I’d seen Goldfinger before, but there’s nothing like watching it on Blu-ray when a cinema is no longer available.  The reissue makes remastering seem like an easy process, especially when the film doesn’t forcefully use fades to transition from scene to scene.  If only modern action filmmakers would watch movies like this before shooting on location!  The set design is entirely fake here, but at the same time, it’s all too good to be true.  Peter Murton’s art direction and Ken Adam’s set designs might qualify among the few infuriating snubs at the Oscars.  (Did the Academy pit this against an unknown like The Lively Set for the second-ever Sound Editing Oscar just to call it an Oscar winner?  Blasphemy.)

Goldfinger isn’t the best James Bond movie though.  Even with the intrigue and the finesse that bookmark Richard Malbaum and Paul Dehn’s screenplay, the pacing is terrible.  It’s interesting that this is so, since we don’t notice it in the formulaic “Roger Moore as James Bond,” and this screenplay flows along.  It’s not bad writing though, and the pacing doesn’t show until the last fifteen minutes or so.  The problem comes from the obsession with creating something new and suspenseful out of Ian Fleming’s seventh novel, so at least it’s honorably motivated.

Speaking of honor.  Honor Blackman is great as Pussy Galore.  In terms of her bravery, her first name fails to describe her aptly, though maybe I should be more surprised that director Guy Hamilton, producers Harry Saltzman and Albert R. Broccoli, actually got such a name past the censors in 1964 [SEE 1st FOOTNOTE].  Her chemistry with Bond is impeccable, generally consisting of her natural dialogue, and his response is clever seduction:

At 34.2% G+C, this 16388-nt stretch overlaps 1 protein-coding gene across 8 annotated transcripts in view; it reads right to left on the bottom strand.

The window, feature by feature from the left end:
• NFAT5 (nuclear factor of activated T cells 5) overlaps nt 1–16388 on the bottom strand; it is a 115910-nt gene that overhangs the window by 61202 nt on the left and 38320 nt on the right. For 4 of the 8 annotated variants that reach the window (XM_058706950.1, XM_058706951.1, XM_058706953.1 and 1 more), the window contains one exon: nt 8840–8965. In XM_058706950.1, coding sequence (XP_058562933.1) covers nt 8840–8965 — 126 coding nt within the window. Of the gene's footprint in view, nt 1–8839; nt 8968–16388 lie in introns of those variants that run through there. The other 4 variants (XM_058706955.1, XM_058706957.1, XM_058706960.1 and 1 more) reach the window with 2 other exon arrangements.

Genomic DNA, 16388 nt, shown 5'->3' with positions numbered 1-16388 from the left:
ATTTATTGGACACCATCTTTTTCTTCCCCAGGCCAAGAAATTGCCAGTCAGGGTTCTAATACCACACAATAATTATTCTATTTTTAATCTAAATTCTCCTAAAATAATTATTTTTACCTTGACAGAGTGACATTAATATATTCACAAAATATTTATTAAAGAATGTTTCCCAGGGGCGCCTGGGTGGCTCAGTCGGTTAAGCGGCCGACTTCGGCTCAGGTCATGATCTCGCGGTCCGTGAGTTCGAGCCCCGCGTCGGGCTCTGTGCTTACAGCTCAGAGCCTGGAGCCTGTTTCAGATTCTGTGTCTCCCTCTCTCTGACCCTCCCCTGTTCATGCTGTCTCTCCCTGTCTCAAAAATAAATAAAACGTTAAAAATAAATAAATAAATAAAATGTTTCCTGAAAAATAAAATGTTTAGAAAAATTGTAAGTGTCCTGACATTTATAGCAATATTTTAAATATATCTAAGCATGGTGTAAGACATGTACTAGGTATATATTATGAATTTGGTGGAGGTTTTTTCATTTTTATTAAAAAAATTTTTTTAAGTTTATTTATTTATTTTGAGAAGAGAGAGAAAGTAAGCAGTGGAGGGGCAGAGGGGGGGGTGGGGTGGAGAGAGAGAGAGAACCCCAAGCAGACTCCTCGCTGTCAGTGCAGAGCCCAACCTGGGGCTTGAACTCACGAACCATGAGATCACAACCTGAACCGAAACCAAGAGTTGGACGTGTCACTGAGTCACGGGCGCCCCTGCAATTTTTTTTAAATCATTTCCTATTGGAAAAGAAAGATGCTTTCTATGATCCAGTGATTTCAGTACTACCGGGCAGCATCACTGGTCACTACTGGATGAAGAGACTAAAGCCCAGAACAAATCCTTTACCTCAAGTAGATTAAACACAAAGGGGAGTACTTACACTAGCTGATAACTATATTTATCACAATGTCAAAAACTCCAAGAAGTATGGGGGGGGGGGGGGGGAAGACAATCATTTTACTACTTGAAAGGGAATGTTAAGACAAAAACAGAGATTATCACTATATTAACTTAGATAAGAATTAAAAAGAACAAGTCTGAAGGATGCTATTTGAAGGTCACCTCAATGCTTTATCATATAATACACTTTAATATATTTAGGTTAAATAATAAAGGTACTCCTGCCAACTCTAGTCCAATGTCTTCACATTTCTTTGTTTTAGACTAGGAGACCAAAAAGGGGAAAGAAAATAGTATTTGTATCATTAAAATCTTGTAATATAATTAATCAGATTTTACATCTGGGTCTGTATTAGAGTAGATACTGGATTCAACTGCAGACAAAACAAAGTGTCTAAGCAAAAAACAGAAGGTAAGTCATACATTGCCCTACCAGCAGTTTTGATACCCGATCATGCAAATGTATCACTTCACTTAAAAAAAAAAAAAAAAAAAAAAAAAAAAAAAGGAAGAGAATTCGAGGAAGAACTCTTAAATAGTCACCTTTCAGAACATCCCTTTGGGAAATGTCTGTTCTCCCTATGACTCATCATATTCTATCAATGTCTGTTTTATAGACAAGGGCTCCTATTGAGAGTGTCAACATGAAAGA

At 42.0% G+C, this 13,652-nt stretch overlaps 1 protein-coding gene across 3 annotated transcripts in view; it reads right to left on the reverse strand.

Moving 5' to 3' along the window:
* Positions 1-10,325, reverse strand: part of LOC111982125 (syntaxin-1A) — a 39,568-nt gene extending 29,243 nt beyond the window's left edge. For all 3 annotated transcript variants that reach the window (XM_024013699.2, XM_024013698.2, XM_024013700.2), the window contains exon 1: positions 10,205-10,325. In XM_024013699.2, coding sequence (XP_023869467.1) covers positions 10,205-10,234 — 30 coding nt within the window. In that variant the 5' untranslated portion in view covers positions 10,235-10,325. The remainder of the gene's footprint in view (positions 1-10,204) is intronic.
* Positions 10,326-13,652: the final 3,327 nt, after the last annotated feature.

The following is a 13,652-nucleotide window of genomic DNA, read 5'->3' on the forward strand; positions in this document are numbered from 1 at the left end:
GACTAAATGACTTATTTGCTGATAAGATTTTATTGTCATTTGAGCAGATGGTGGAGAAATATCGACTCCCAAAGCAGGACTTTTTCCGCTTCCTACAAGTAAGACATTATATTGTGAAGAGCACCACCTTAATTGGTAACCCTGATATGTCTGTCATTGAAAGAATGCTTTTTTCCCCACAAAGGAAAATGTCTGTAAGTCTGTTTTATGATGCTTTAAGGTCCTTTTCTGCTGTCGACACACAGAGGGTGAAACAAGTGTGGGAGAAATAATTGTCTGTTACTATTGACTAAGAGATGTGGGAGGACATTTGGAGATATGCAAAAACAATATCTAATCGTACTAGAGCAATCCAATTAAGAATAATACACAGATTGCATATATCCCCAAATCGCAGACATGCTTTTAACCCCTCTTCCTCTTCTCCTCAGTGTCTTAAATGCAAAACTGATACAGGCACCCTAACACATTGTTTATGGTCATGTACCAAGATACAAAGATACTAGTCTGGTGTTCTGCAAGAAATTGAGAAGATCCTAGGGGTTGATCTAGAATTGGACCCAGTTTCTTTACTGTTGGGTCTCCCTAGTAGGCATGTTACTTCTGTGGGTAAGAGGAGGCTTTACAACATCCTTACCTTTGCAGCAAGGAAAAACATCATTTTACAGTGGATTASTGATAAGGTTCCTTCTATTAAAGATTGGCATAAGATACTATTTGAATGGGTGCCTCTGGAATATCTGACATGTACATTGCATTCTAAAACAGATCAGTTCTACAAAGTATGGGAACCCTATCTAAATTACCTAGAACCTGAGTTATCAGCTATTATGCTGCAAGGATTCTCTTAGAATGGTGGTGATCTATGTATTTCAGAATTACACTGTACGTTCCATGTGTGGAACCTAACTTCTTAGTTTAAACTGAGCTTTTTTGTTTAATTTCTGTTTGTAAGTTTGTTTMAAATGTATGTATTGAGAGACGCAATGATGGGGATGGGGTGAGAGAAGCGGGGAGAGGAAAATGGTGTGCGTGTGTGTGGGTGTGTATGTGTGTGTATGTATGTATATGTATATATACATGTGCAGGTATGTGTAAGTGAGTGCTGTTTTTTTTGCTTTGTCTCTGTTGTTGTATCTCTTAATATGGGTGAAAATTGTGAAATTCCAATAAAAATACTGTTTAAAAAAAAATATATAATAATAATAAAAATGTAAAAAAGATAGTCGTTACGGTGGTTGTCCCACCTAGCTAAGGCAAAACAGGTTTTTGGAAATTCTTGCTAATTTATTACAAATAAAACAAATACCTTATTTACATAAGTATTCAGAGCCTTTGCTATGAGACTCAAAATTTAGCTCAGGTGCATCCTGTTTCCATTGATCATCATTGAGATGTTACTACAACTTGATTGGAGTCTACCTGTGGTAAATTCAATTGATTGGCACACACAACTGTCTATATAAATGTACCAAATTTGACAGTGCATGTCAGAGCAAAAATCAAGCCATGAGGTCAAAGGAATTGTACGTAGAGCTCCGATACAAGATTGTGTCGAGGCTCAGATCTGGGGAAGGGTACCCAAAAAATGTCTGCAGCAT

Pussy Galore: “I’m Mr. Goldfinger’s personal pilot.”
James Bond: “Oh?  Just how personal is that?”
Pussy Galore: “I’m a damn good pilot.  Period.”

She doesn’t find him attractive, which makes her an even more believable Bond girl in the romantic side story.  In fact, she’s grabbed hold of both previous Bond girls and all twenty in the entire canon thereafter.  Ursula Andress as Honey Rider, Jill St. John as Tiffany Case, Famke Janssen as Xenia Onatopp, Eva Green as Vesper Lynd.  All are certainly five of the greatest Bond girls, and even as the oldest (39), it’s quite arguable that Honor Blackman tops ’em all in a heartbeat as Pussy Galore.  (Because with age comes wisdom.  In some cases, of course, since we have to exclude the late Roger Moore 007.)

There’s no way to assert quite how good Goldfinger is without evading the crowd: it isn’t the best Bond film.  I’m sure that if I’d watch twenty-three Bond films in less than a month [SEE 2nd FOOTNOTE], there’s at least one that’s of absolute perfection.  It isn’t Goldfinger, but I do honor any director who can make a movie better than Goldfinger.  It’s an extremely rare outcome.

FOOTNOTE I: There’s another subtle double entendre; seems like I’m the only one noticing it.  It’s pretty subtle…let’s just say the censors would allow the title Goldfinger, as long as her name wasn’t inserted directly after that word.

FOOTNOTE II: I do plan on doing this again.  I’m looking into purchasing a box set of Bond Blu-rays and committing to one Bond per month.  FUN FACT: these are possibly the only movies that can bring my family together, even if they’re older than ’99 or ’98.  That’s not a problem, as far as I see it, since they’re a benchmark as far as Hollywood, and always will be.


Holy Motors

Reviewed in French and later in English